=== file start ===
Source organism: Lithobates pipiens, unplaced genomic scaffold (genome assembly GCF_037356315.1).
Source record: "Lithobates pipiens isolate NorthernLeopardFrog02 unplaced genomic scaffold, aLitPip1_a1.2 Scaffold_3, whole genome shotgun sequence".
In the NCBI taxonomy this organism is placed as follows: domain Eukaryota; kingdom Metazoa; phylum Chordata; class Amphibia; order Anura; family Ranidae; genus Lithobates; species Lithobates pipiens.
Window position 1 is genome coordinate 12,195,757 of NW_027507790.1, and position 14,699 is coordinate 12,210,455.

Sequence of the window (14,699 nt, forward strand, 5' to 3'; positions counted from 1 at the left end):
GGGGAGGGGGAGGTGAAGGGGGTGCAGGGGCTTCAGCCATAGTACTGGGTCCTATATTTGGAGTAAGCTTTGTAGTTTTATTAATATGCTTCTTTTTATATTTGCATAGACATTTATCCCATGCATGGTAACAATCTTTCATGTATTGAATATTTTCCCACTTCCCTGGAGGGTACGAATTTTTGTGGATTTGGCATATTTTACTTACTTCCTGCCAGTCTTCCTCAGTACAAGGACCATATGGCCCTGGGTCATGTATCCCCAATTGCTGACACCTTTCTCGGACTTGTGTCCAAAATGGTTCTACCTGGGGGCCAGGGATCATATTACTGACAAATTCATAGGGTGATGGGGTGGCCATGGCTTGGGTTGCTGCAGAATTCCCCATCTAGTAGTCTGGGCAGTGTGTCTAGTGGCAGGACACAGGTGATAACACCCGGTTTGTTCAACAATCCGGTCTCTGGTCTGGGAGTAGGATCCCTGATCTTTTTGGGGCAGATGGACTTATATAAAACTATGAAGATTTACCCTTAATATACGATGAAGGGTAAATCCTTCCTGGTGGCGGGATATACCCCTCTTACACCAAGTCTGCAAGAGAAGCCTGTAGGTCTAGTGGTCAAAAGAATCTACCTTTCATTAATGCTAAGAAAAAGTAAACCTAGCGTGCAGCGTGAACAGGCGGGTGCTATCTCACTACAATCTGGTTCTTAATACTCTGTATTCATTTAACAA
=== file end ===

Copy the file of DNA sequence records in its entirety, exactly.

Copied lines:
Source organism: Lithobates pipiens, unplaced genomic scaffold (genome assembly GCF_037356315.1).
Source record: "Lithobates pipiens isolate NorthernLeopardFrog02 unplaced genomic scaffold, aLitPip1_a1.2 Scaffold_3, whole genome shotgun sequence".
In the NCBI taxonomy this organism is placed as follows: domain Eukaryota; kingdom Metazoa; phylum Chordata; class Amphibia; order Anura; family Ranidae; genus Lithobates; species Lithobates pipiens.
Window position 1 is genome coordinate 12,195,757 of NW_027507790.1, and position 14,699 is coordinate 12,210,455.

Sequence of the window (14,699 nt, forward strand, 5' to 3'; positions counted from 1 at the left end):
GGGGAGGGGGAGGTGAAGGGGGTGCAGGGGCTTCAGCCATAGTACTGGGTCCTATATTTGGAGTAAGCTTTGTAGTTTTATTAATATGCTTCTTTTTATATTTGCATAGACATTTATCCCATGCATGGTAACAATCTTTCATGTATTGAATATTTTCCCACTTCCCTGGAGGGTACGAATTTTTGTGGATTTGGCATATTTTACTTACTTCCTGCCAGTCTTCCTCAGTACAAGGACCATATGGCCCTGGGTCATGTATCCCCAATTGCTGACACCTTTCTCGGACTTGTGTCCAAAATGGTTCTACCTGGGGGCCAGGGATCATATTACTGACAAATTCATAGGGTGATGGGGTGGCCATGGCTTGGGTTGCTGCAGAATTCCCCATCTAGTAGTCTGGGCAGTGTGTCTAGTGGCAGGACACAGGTGATAACACCCGGTTTGTTCAACAATCCGGTCTCTGGTCTGGGAGTAGGATCCCTGATCTTTTTGGGGCAGATGGACTTATATAAAACTATGAAGATTTACCCTTAATATACGATGAAGGGTAAATCCTTCCTGGTGGCGGGATATACCCCTCTTACACCAAGTCTGCAAGAGAAGCCTGTAGGTCTAGTGGTCAAAAGAATCTACCTTTCATTAATGCTAAGAAAAAGTAAACCTAGCGTGCAGCGTGAACAGGCGGGTGCTATCTCACTACAATCTGGTTCTTAATACTCTGTATTCATTTAACAA